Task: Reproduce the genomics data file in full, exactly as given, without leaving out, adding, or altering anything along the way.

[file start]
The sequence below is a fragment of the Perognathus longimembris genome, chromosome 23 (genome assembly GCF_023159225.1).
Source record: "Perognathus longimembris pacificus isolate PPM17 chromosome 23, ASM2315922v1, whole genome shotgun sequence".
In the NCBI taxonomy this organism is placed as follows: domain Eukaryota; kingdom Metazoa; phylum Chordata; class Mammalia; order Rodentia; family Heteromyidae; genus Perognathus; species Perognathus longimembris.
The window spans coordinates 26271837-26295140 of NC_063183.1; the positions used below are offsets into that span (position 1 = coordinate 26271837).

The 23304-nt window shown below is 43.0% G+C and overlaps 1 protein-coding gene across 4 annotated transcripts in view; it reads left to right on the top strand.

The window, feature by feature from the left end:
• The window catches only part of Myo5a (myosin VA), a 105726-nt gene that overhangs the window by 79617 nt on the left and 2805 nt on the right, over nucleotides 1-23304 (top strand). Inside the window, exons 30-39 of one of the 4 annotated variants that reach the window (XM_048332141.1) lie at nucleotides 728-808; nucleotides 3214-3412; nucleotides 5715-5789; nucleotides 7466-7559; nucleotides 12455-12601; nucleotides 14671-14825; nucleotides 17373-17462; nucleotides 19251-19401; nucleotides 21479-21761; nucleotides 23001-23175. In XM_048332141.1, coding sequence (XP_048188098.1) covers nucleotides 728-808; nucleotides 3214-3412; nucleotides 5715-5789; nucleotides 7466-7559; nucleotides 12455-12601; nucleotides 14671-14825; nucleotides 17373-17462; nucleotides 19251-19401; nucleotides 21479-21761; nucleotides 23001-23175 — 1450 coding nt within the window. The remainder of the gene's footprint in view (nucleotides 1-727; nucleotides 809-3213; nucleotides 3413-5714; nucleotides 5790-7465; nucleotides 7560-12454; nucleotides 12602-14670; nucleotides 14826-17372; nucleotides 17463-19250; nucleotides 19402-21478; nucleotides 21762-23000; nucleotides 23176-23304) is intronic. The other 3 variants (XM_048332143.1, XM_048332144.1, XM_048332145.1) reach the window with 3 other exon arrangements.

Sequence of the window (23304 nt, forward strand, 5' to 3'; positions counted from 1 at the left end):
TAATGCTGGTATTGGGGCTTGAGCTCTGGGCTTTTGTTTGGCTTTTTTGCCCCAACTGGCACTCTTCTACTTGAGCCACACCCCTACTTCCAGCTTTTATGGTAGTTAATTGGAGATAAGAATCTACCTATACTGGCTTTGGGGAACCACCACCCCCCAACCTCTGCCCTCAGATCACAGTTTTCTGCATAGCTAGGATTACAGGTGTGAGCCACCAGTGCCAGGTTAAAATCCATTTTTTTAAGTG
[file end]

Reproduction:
The sequence below is a fragment of the Perognathus longimembris genome, chromosome 23 (genome assembly GCF_023159225.1).
Source record: "Perognathus longimembris pacificus isolate PPM17 chromosome 23, ASM2315922v1, whole genome shotgun sequence".
In the NCBI taxonomy this organism is placed as follows: domain Eukaryota; kingdom Metazoa; phylum Chordata; class Mammalia; order Rodentia; family Heteromyidae; genus Perognathus; species Perognathus longimembris.
The window spans coordinates 26271837-26295140 of NC_063183.1; the positions used below are offsets into that span (position 1 = coordinate 26271837).

The 23304-nt window shown below is 43.0% G+C and overlaps 1 protein-coding gene across 4 annotated transcripts in view; it reads left to right on the top strand.

The window, feature by feature from the left end:
• The window catches only part of Myo5a (myosin VA), a 105726-nt gene that overhangs the window by 79617 nt on the left and 2805 nt on the right, over nucleotides 1-23304 (top strand). Inside the window, exons 30-39 of one of the 4 annotated variants that reach the window (XM_048332141.1) lie at nucleotides 728-808; nucleotides 3214-3412; nucleotides 5715-5789; nucleotides 7466-7559; nucleotides 12455-12601; nucleotides 14671-14825; nucleotides 17373-17462; nucleotides 19251-19401; nucleotides 21479-21761; nucleotides 23001-23175. In XM_048332141.1, coding sequence (XP_048188098.1) covers nucleotides 728-808; nucleotides 3214-3412; nucleotides 5715-5789; nucleotides 7466-7559; nucleotides 12455-12601; nucleotides 14671-14825; nucleotides 17373-17462; nucleotides 19251-19401; nucleotides 21479-21761; nucleotides 23001-23175 — 1450 coding nt within the window. The remainder of the gene's footprint in view (nucleotides 1-727; nucleotides 809-3213; nucleotides 3413-5714; nucleotides 5790-7465; nucleotides 7560-12454; nucleotides 12602-14670; nucleotides 14826-17372; nucleotides 17463-19250; nucleotides 19402-21478; nucleotides 21762-23000; nucleotides 23176-23304) is intronic. The other 3 variants (XM_048332143.1, XM_048332144.1, XM_048332145.1) reach the window with 3 other exon arrangements.

Sequence of the window (23304 nt, forward strand, 5' to 3'; positions counted from 1 at the left end):
TAATGCTGGTATTGGGGCTTGAGCTCTGGGCTTTTGTTTGGCTTTTTTGCCCCAACTGGCACTCTTCTACTTGAGCCACACCCCTACTTCCAGCTTTTATGGTAGTTAATTGGAGATAAGAATCTACCTATACTGGCTTTGGGGAACCACCACCCCCCAACCTCTGCCCTCAGATCACAGTTTTCTGCATAGCTAGGATTACAGGTGTGAGCCACCAGTGCCAGGTTAAAATCCATTTTTTTAAGTG